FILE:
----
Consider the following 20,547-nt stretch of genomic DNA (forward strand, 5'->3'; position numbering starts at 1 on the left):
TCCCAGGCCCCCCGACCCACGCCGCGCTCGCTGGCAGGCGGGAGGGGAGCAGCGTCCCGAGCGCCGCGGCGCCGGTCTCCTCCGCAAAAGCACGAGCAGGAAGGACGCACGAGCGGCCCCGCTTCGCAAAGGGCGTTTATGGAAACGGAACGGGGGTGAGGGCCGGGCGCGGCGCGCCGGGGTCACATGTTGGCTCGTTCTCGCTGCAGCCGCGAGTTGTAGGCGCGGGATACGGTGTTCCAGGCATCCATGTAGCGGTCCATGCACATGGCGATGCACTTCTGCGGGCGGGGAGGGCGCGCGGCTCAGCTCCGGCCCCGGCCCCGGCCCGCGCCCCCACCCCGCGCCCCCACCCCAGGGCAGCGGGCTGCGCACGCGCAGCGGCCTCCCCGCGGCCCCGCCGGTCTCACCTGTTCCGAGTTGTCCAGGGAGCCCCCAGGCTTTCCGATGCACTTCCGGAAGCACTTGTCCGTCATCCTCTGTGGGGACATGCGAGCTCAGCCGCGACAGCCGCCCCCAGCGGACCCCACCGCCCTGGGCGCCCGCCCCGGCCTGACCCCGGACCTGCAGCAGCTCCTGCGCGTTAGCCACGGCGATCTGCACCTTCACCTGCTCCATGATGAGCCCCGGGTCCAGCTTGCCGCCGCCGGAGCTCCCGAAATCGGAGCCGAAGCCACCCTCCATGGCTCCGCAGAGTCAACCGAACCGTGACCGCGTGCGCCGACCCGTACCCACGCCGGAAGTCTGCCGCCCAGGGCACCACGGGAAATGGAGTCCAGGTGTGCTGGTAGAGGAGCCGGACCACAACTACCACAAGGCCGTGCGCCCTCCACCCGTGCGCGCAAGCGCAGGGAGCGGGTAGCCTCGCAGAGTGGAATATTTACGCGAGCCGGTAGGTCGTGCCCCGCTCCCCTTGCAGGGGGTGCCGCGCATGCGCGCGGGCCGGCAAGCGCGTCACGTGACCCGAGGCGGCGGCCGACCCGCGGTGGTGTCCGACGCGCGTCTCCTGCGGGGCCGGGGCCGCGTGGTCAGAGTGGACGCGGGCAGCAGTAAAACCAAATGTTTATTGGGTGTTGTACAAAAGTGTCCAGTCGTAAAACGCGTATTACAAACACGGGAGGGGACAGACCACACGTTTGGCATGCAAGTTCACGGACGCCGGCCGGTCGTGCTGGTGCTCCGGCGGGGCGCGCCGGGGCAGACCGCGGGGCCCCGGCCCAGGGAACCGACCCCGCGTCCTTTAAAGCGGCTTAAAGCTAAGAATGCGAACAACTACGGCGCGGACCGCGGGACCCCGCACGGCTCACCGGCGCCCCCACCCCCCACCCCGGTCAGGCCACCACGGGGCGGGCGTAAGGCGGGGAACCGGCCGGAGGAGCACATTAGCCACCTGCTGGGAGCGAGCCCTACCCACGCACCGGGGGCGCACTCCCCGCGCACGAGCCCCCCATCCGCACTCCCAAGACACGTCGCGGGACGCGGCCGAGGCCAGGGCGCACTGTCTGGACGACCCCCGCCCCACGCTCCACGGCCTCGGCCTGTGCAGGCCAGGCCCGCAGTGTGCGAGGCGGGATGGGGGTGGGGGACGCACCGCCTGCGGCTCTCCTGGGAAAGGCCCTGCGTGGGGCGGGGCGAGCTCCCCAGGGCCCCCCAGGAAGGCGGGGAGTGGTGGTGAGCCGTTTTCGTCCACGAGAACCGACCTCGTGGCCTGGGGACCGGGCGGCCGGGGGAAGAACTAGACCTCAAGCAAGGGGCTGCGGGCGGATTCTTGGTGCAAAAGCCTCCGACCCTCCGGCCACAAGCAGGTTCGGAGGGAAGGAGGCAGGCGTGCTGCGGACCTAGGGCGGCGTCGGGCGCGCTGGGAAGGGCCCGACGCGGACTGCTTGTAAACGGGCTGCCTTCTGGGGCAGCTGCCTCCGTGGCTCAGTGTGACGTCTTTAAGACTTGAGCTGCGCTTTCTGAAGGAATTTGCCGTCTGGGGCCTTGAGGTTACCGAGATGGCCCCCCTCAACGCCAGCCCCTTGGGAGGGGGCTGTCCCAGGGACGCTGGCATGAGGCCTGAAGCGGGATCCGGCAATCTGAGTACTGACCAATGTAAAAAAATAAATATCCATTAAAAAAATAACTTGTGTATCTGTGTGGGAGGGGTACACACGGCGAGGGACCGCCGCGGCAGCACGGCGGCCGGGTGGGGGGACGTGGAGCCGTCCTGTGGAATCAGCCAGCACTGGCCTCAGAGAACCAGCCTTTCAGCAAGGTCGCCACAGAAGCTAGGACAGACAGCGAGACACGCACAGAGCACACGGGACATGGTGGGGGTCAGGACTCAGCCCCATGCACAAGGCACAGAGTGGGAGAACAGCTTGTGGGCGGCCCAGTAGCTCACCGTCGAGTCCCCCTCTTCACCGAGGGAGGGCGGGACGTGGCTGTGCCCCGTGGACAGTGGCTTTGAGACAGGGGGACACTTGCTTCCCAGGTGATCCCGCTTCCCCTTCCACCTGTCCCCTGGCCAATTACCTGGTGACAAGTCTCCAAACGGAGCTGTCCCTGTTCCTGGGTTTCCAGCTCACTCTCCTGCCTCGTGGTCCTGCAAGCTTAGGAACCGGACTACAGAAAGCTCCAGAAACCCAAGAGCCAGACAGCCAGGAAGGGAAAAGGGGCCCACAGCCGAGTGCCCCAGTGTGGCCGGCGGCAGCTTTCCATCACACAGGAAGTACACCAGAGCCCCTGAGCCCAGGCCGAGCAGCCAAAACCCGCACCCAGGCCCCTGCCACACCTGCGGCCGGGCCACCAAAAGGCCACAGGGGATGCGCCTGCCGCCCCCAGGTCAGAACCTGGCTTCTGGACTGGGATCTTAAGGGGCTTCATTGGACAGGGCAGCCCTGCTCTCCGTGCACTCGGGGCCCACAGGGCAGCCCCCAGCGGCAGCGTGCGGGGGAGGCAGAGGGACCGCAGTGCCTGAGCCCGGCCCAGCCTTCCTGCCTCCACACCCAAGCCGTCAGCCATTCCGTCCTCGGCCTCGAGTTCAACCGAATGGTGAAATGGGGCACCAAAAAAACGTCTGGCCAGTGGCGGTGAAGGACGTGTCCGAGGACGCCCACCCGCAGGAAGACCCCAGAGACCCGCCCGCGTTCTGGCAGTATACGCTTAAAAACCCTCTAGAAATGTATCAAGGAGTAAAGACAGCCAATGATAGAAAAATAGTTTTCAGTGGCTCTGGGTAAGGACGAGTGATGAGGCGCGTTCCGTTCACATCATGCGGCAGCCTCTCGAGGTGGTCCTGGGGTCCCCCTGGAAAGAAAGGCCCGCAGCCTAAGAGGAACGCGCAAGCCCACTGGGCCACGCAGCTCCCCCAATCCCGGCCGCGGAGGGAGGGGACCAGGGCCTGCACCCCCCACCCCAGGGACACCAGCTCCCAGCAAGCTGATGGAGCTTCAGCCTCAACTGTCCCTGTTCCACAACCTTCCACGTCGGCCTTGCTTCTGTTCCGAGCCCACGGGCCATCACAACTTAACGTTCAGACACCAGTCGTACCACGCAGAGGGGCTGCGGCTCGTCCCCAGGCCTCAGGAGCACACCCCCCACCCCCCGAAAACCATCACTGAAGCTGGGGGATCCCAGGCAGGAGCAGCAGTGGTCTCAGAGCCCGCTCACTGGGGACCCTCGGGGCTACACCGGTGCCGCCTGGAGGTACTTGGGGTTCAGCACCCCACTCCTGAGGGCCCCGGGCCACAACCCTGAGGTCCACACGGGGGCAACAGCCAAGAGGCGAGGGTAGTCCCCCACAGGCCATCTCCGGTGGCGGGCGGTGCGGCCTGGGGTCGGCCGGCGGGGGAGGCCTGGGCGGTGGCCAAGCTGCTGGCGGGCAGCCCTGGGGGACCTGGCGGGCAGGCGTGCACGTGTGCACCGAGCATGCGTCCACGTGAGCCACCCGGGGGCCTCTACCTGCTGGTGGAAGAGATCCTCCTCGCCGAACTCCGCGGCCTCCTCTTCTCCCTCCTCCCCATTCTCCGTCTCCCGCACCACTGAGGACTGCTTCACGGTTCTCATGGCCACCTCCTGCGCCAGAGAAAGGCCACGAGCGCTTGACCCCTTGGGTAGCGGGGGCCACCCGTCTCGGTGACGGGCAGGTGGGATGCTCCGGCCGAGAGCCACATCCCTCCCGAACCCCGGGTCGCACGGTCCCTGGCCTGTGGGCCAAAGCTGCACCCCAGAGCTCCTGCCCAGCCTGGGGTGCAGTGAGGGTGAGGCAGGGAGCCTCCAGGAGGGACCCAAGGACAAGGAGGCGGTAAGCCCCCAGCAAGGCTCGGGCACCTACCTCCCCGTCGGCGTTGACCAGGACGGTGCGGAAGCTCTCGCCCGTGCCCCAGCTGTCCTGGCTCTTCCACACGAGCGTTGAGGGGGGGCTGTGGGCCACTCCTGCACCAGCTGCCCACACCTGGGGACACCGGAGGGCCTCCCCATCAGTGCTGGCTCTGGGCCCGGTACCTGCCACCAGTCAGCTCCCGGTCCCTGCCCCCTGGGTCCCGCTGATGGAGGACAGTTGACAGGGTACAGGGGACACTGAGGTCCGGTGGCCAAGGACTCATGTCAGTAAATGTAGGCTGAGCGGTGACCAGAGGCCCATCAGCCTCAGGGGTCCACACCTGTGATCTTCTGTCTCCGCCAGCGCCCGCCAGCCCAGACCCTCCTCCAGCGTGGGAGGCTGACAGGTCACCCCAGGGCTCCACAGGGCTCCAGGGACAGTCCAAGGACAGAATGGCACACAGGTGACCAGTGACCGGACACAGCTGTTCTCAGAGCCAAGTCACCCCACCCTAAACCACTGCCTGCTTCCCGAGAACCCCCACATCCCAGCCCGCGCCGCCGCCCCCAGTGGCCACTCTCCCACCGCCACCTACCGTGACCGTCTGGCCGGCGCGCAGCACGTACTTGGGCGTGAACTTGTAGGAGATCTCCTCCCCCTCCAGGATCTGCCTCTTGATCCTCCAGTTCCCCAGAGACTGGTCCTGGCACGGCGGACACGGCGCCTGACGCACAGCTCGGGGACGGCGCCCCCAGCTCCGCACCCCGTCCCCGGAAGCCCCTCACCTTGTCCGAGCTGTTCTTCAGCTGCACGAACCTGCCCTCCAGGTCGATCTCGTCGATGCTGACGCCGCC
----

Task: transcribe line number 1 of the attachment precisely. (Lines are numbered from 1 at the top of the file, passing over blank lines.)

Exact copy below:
Consider the following 20,547-nt stretch of genomic DNA (forward strand, 5'->3'; position numbering starts at 1 on the left):